Can You Get Car Insurance With a Driver's Permit?

Can You Get Car Insurance With a Driver's Permit?

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Currently insured?

Yes, you can get car insurance with just a driver’s permit.

However, if you're still learning to drive, you may not need to be added to a policy yet. If you're behind the wheel of a family member's car while practicing driving, you're most likely covered by their policy and won't need your own.

The main situation in which you would need a policy before you're licensed is if you already own a car.

Car insurance for young and inexperienced drivers can be very expensive. Typically, drivers who are still learning get the best rates by sharing a policy with a family member who has more experience on the road. Additionally, not all insurers sell standalone policies to people under 18 years old.

If you’re trying to purchase a car without a driver’s license, you can do that, too, but you need an auto insurance policy in order to register and drive the vehicle.

How to get car insurance with a learner's permit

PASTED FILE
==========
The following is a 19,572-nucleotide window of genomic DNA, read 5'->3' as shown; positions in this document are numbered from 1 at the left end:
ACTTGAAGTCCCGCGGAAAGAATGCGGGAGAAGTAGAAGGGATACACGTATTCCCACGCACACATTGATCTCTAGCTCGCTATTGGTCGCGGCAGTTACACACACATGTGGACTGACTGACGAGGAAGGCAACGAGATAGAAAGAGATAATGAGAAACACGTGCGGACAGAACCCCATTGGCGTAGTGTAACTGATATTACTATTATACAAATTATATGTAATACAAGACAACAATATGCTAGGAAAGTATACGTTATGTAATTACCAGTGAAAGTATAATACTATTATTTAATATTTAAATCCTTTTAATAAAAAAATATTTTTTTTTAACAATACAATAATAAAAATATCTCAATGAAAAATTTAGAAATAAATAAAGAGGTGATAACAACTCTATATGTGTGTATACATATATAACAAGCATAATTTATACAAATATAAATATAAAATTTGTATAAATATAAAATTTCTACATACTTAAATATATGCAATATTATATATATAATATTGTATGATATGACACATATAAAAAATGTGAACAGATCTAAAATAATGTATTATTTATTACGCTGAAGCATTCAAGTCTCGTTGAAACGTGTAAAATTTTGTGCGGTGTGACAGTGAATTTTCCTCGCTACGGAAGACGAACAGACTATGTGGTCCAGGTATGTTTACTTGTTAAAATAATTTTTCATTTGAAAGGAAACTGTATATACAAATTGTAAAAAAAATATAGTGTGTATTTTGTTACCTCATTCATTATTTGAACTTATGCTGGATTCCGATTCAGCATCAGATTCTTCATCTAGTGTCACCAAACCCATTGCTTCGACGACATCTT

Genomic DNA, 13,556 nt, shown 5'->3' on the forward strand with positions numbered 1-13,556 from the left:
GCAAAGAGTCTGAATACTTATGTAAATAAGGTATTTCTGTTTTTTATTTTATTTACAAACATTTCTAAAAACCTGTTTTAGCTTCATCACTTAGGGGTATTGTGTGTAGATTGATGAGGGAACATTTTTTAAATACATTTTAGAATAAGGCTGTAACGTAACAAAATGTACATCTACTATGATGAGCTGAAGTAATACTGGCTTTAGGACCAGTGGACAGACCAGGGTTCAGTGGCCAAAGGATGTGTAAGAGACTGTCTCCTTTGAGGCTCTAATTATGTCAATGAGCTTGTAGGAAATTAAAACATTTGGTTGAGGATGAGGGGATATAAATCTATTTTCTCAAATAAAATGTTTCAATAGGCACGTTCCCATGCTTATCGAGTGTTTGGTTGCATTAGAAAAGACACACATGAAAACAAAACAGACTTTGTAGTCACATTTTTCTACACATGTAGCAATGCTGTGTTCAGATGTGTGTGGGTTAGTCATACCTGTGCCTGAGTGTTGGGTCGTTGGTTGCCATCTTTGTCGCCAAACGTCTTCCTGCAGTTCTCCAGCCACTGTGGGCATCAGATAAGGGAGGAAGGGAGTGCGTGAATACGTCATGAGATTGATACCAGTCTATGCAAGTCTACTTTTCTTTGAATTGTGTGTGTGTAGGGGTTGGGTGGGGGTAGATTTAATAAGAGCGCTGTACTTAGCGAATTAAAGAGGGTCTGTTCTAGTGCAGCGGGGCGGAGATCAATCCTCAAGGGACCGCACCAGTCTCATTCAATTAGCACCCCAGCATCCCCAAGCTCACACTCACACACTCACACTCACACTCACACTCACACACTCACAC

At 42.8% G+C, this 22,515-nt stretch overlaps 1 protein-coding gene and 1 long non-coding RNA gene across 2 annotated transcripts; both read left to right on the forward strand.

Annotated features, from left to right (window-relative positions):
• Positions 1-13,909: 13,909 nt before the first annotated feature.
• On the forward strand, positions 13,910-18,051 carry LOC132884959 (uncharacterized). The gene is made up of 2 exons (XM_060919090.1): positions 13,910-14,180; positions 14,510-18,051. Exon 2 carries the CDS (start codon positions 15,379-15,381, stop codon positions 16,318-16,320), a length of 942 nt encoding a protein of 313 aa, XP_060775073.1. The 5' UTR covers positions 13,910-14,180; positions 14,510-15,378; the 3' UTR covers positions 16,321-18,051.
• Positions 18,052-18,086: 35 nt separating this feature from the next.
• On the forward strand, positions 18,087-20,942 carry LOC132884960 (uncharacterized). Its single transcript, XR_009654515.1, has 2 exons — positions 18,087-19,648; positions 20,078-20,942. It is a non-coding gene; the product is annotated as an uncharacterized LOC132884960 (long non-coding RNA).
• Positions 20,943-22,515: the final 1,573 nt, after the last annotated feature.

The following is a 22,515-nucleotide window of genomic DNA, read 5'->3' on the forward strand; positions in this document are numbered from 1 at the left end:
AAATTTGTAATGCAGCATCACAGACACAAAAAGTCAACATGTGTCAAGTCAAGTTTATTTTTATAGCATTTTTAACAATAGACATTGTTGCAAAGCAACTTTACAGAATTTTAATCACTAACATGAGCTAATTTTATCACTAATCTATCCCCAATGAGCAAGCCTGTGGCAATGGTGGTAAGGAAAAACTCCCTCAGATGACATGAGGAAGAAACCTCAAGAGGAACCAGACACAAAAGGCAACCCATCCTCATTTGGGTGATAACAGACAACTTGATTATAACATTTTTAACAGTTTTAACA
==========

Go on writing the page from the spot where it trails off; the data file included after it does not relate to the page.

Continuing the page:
The most affordable way to get car insurance with a learner’s permit, also called a provisional driver's license, is to add yourself to a family member's existing car insurance policy. For example, car insurance for a 16-year-old is more than $3,000 cheaper per year if you share it with your family rather than buy your own policy.

You can do this whether you share a car with a parent or other family member, or if you have your own car that only you drive. The only potential hurdle is that you need to get your family member's permission to do so. They're taking on some of the risk by sharing their policy with you: if you get in a crash, the entire cost of the policy will likely go up.

The fastest way to get covered in this situation is to simply call your current insurer and ask them to add you to the existing policy. But we recommend calling a few insurers to find the cheapest car insurance policy when adding a new driver or vehicle, since a different company might offer discounts not available from your current insurer.

Getting your own policy